In words, the SWAP gate is equal to the diagonal matrix CZ up to a similarity transformation $\textrm{SWAP} = U^{\dagger} \; CZ \; U$, where $U$ corresponds to the subcircuit shown inside the blue box. Hence, we can compute the expectation value of SWAP by executing the following circuit

enter image description here

and associating $+1$ with all trials that yield $00$, $01$ and $10$, and $-1$ with all trials that yield $11$, as in $\textrm{CZ} = \textrm{diag}(1,1,1,-1)$. More concretely, the computed expectation value is

$\textrm{Tr}(\textrm{CZ} \; U(|\phi \rangle \otimes |\psi \rangle) (\langle \phi | \otimes \langle \psi |) U^{\dagger}) = \textrm{Tr}([U^{\dagger} \; CZ \; U] (|\phi \rangle \otimes |\psi \rangle) (\langle \phi | \otimes \langle \psi |)) = \textrm{Tr}(\textrm{SWAP} (|\phi \rangle \otimes |\psi \rangle) (\langle \phi | \otimes \langle \psi |)) = |\langle \phi | \psi \rangle|^2$.

The generalization to an arbitrary number of qubits $n$ for each register encoding the $n$-qubit states $|\phi \rangle$ and $|\psi \rangle$ simply corresponds to repeating this two-qubit circuit for all pairs of qubits of equal significance from each state. This corresponds to the last step of the circuit shown in the question, associated with the circuit inside the dashed line box.

Thus far, we have only considered separable states of the form $|\phi \rangle \otimes |\psi \rangle$. However, we can also consider its extension to the case where there is entanglement between the two $n$-qubit registers, which is the relevant case to answer this question. Suppose we have the following input state, $|\phi_1 \rangle \otimes |\psi_1 \rangle + |\phi_2 \rangle \otimes |\psi_2 \rangle$. The expectation value of the SWAP operator is

$\langle \textrm{SWAP} \rangle = (\langle \phi_1 | \otimes \langle \psi_1 | + \langle \phi_2 | \otimes \langle \psi_2 |) \; (|\psi_1 \rangle \otimes |\phi_1 \rangle + |\psi_2 \rangle \otimes |\phi_2 \rangle) = \langle \phi_1 | \psi_1 \rangle \langle \psi_1 | \phi_1 \rangle + \langle \phi_2 | \psi_2 \rangle \langle \psi_2 | \phi_2 \rangle + \langle \phi_1 | \psi_2 \rangle \langle \psi_1 | \phi_2 \rangle + \langle \phi_2 | \psi_1 \rangle \langle \psi_2 | \phi_1 \rangle$

This is precisely the result that we need to arrive at $P(0)$ stated above (cf. Eq. (C3) in reference paper). As derived in the statement of the question, the wave function encoded in S1 + S2 before this Destructive Swap Test and after the ancillary qubit is measured in $|0\rangle$ is

$\frac{1}{2} (V |0 \rangle \otimes U |0 \rangle + A_l V |0 \rangle \otimes A_{l'}^{\dagger} U |0 \rangle)$.

Hence, setting $|\phi_1 \rangle = \frac{1}{\sqrt{2}} V |0 \rangle$, $|\psi_1 \rangle = \frac{1}{\sqrt{2}} U |0 \rangle$, $|\phi_2 \rangle = \frac{1}{\sqrt{2}} A_l V |0 \rangle$ and $|\psi_2 \rangle = \frac{1}{\sqrt{2}} A_{l'}^{\dagger} U |0 \rangle$ in the previous equation for the entangled case yields the desired expression for $P(0)$, apart from a minor typo: The third term should have coefficient 1 (i.e., it should be outside the curved brackets), since $\textrm{Re}(a) = \frac{1}{2}(a + a^{*})$.

P.S.: The idea suggested by @DaftWullie of considering only the trials that yield all $2n+1$ qubits in state $|0\rangle$ could also be used to compute expectation values, but in this case it would not allow to avoid controlling the $U$ and $V(\alpha)$ subcircuits, which was the goal of the authors.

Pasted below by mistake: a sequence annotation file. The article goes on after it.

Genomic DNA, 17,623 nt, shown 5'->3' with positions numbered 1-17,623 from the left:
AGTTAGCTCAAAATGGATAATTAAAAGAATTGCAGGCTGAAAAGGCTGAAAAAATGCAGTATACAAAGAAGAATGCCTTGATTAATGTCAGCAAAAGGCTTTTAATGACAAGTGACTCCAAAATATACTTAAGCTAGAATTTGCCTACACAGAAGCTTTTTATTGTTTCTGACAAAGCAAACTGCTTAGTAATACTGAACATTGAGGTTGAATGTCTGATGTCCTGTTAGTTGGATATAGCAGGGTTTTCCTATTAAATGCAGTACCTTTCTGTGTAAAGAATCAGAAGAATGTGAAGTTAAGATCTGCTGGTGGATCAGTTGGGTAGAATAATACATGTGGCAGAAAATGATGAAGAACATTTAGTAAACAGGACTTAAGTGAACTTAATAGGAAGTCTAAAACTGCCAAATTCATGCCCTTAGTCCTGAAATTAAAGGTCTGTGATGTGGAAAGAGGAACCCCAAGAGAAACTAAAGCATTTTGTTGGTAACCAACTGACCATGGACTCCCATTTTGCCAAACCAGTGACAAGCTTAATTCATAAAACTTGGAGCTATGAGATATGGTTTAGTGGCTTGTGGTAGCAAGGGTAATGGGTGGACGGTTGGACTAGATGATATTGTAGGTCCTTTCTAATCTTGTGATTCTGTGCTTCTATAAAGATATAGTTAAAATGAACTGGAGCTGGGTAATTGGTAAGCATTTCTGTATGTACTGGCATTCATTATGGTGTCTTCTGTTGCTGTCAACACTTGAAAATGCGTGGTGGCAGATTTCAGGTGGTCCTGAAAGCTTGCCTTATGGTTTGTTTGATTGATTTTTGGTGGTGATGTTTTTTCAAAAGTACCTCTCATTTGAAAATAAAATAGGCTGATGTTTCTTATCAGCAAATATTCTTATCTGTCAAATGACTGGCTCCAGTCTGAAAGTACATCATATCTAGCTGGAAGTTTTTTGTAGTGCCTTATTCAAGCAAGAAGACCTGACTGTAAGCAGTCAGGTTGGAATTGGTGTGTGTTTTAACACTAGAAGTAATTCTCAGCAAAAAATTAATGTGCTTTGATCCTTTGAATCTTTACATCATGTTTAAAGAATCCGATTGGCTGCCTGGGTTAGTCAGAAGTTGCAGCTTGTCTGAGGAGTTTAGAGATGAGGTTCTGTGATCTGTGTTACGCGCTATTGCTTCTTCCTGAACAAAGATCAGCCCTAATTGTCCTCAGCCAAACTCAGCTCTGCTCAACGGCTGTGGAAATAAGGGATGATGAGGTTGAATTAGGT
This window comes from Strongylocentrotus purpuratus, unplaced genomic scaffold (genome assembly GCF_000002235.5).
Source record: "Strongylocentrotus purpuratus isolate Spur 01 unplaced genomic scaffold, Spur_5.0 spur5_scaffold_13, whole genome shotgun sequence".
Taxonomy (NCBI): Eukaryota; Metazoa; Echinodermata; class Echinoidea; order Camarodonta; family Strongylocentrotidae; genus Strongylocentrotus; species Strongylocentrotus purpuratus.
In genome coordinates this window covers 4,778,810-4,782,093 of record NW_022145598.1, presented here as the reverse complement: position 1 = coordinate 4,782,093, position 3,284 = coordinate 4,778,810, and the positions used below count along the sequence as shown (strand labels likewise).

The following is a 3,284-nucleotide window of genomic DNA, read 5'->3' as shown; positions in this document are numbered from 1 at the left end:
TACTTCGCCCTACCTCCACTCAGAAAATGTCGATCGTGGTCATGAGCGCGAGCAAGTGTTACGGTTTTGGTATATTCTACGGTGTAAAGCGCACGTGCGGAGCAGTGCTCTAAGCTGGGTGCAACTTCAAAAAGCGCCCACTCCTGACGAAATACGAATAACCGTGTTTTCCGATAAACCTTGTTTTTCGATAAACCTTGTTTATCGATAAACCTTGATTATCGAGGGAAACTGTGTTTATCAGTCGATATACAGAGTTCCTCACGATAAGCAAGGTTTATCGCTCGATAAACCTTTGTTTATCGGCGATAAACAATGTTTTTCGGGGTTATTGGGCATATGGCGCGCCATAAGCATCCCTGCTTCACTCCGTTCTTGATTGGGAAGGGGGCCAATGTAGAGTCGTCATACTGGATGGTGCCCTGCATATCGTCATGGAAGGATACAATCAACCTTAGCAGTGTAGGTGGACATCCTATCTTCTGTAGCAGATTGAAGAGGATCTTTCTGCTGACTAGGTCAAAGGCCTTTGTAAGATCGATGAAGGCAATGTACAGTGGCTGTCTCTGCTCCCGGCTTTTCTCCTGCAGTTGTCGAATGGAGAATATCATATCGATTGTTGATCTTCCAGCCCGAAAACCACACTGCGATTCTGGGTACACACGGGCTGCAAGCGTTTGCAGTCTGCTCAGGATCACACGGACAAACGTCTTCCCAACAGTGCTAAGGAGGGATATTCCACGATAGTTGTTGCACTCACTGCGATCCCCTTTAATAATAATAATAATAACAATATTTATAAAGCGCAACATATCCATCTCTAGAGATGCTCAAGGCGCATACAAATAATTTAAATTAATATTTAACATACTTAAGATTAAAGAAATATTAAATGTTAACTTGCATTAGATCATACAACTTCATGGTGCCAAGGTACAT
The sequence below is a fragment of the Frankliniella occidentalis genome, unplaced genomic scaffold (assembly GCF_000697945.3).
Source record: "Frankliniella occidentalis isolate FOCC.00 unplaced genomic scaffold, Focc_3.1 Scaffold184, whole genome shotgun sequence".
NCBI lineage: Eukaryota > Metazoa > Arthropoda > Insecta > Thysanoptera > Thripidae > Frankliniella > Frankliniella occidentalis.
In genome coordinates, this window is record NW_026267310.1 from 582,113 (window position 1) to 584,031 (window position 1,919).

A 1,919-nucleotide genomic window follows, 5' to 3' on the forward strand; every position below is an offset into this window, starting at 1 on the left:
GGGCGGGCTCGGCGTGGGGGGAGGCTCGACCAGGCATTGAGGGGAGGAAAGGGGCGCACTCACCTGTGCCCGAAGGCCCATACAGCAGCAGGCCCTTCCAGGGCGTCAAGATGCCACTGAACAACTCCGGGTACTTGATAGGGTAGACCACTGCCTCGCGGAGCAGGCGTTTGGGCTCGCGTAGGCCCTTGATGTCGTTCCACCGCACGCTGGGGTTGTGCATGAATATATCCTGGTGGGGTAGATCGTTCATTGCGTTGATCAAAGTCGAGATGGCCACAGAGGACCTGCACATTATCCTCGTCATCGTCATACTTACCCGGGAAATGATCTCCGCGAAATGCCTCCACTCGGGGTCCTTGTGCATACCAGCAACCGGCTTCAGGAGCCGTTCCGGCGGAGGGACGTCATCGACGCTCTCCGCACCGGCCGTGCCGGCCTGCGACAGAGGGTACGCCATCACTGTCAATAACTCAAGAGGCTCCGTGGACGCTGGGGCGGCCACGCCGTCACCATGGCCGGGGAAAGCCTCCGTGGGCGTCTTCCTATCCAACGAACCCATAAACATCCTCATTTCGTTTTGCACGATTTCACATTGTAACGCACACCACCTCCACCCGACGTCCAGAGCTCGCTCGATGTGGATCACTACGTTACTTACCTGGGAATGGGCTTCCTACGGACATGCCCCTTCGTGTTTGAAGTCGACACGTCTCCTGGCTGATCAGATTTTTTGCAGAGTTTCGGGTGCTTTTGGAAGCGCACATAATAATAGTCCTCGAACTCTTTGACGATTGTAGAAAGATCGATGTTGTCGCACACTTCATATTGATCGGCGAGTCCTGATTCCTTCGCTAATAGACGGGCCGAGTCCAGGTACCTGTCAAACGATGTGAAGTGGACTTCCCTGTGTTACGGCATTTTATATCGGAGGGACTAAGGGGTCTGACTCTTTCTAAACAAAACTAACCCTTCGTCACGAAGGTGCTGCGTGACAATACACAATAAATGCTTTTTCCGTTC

In this case, since all $2n$ qubits in the S1 and S2 registers are projected onto $|0\rangle$, the measured probability would be given by

$P' = |\langle \Phi^{+} | \frac{1}{2}(V |0 \rangle \otimes U |0 \rangle + A_l V |0 \rangle \otimes A_{l'}^{\dagger} U |0 \rangle )|^2,$

using once again the result derived at the end of the statement of this question. $|\Phi^{+} \rangle \equiv \frac{1}{\sqrt{2^n}} \sum_{j = 0}^{2^n-1} |j\rangle \otimes |j \rangle$ is just the state prepared by the circuit inside the dashed-line box of the figure in the question when acting on the fiducial state $|0 \rangle$. Now we can make use of the ricochet property of the $|\Phi^{+} \rangle$ state,

$(U \otimes V) |\Phi^{+} \rangle = (1 \otimes V U^{T}) |\Phi^{+} \rangle = (U V^{T} \otimes 1) |\Phi^{+} \rangle$

to express the probability as

$P' = |\langle \Phi^{+} | \frac{1}{2}(U^{T} V |0 \rangle \otimes |0 \rangle + U^{T} A_{l'}^{*} A_l V |0 \rangle \otimes |0 \rangle )|^2.$

At this point, we can plug the definition of $|\Phi^{+} \rangle$ into this expression to obtain

$P' = \frac{1}{4}|\frac{1}{\sqrt{2^n}} \sum_{i = 0}^{2^n - 1} \langle i |U^{T} V |0 \rangle \langle i |0 \rangle + \frac{1}{\sqrt{2^n}} \sum_{i = 0}^{2^n - 1} \langle i | U^{T} A_{l'}^{*} A_l V |0 \rangle \langle i |0 \rangle |^2 = \frac{1}{2^{n+2}} |\langle 0 | U^{T} V | 0 \rangle + \langle 0 | U^{T} A_{l'}^{*} A_l V |0 \rangle |^2 = \frac{1}{2^{n+2}} (|\langle 0 | U^{T} V | 0 \rangle|^2 + |\langle 0 | U^{T} A_{l'}^{*} A_l V |0 \rangle |^2 + 2 \textrm{Re}\{ \langle 0 | U^{T} V | 0 \rangle \; \langle 0 | V^{\dagger} A_{l}^{\dagger} A_{l'}^{T} U^{*} |0 \rangle \})$.

Clearly, the third term, which is the one that will remain once we subtract the probability associated with measuring the ancilla in $|1 \rangle$, does not quite yield the expectation values that the authors wished to compute. In principle, we could reformulate the circuit to have this third term in the form of the desired expectation value, but there is a caveat: The subcircuits $U$ and $V$ appear in different forms ($V$ / $V^{\dagger}$ and $U^{T}$ / $U^{*}$) in the two factors that multiply each other in the third term, so we would need to control $U$ and $V$ with the ancilla, which is precisely what the authors were trying to avoid in the first place.